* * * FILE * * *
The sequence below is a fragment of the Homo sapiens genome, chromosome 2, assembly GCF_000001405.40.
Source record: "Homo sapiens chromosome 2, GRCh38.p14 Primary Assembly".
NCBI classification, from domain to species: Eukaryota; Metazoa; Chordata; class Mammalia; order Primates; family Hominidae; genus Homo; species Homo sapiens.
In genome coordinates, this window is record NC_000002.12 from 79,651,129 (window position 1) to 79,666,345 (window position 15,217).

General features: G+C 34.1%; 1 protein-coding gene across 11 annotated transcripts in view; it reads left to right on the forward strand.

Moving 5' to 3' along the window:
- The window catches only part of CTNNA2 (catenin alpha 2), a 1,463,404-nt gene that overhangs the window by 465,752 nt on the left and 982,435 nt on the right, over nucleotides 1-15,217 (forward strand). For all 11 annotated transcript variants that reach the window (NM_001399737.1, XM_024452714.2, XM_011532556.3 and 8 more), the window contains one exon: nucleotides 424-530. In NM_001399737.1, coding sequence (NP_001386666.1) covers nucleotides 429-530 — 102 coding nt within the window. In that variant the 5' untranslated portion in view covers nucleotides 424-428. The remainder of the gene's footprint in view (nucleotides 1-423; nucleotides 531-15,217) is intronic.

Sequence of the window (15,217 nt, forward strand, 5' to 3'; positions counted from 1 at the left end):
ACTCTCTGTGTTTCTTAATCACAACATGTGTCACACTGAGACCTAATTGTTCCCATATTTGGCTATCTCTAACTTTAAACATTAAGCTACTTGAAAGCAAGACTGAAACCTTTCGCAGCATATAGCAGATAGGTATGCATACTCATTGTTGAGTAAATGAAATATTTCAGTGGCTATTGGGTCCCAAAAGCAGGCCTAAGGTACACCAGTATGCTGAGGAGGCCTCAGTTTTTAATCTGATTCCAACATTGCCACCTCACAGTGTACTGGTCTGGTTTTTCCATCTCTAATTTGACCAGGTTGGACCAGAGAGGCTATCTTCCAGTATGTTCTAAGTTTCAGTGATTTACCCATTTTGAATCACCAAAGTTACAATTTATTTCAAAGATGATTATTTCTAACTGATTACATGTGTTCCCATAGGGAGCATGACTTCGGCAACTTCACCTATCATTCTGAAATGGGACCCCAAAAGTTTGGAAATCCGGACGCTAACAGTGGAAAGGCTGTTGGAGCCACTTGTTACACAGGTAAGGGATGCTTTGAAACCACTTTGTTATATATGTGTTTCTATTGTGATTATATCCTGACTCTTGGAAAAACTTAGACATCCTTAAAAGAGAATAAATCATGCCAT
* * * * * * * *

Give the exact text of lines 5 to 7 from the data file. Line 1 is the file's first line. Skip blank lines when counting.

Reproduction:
General features: G+C 34.1%; 1 protein-coding gene across 11 annotated transcripts in view; it reads left to right on the forward strand.

Moving 5' to 3' along the window:
- The window catches only part of CTNNA2 (catenin alpha 2), a 1,463,404-nt gene that overhangs the window by 465,752 nt on the left and 982,435 nt on the right, over nucleotides 1-15,217 (forward strand). For all 11 annotated transcript variants that reach the window (NM_001399737.1, XM_024452714.2, XM_011532556.3 and 8 more), the window contains one exon: nucleotides 424-530. In NM_001399737.1, coding sequence (NP_001386666.1) covers nucleotides 429-530 — 102 coding nt within the window. In that variant the 5' untranslated portion in view covers nucleotides 424-428. The remainder of the gene's footprint in view (nucleotides 1-423; nucleotides 531-15,217) is intronic.